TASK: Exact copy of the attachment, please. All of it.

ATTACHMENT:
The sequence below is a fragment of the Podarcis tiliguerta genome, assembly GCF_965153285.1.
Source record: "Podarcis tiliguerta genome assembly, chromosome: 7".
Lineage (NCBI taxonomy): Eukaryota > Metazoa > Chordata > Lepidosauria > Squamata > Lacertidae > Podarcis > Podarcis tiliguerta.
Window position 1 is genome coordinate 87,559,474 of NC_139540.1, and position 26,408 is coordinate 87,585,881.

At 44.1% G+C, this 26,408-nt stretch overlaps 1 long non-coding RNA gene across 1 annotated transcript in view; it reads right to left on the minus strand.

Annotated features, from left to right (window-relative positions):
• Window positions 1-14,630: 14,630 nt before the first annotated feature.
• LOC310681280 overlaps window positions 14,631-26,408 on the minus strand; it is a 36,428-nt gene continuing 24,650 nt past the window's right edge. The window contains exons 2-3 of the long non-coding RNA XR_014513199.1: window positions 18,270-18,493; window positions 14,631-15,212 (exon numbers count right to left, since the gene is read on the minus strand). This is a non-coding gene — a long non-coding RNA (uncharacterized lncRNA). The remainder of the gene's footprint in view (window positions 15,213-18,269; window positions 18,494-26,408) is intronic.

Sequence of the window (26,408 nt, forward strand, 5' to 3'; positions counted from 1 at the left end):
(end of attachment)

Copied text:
The sequence below is a fragment of the Podarcis tiliguerta genome, assembly GCF_965153285.1.
Source record: "Podarcis tiliguerta genome assembly, chromosome: 7".
Lineage (NCBI taxonomy): Eukaryota > Metazoa > Chordata > Lepidosauria > Squamata > Lacertidae > Podarcis > Podarcis tiliguerta.
Window position 1 is genome coordinate 87,559,474 of NC_139540.1, and position 26,408 is coordinate 87,585,881.

At 44.1% G+C, this 26,408-nt stretch overlaps 1 long non-coding RNA gene across 1 annotated transcript in view; it reads right to left on the minus strand.

Annotated features, from left to right (window-relative positions):
• Window positions 1-14,630: 14,630 nt before the first annotated feature.
• LOC310681280 overlaps window positions 14,631-26,408 on the minus strand; it is a 36,428-nt gene continuing 24,650 nt past the window's right edge. The window contains exons 2-3 of the long non-coding RNA XR_014513199.1: window positions 18,270-18,493; window positions 14,631-15,212 (exon numbers count right to left, since the gene is read on the minus strand). This is a non-coding gene — a long non-coding RNA (uncharacterized lncRNA). The remainder of the gene's footprint in view (window positions 15,213-18,269; window positions 18,494-26,408) is intronic.

Sequence of the window (26,408 nt, forward strand, 5' to 3'; positions counted from 1 at the left end):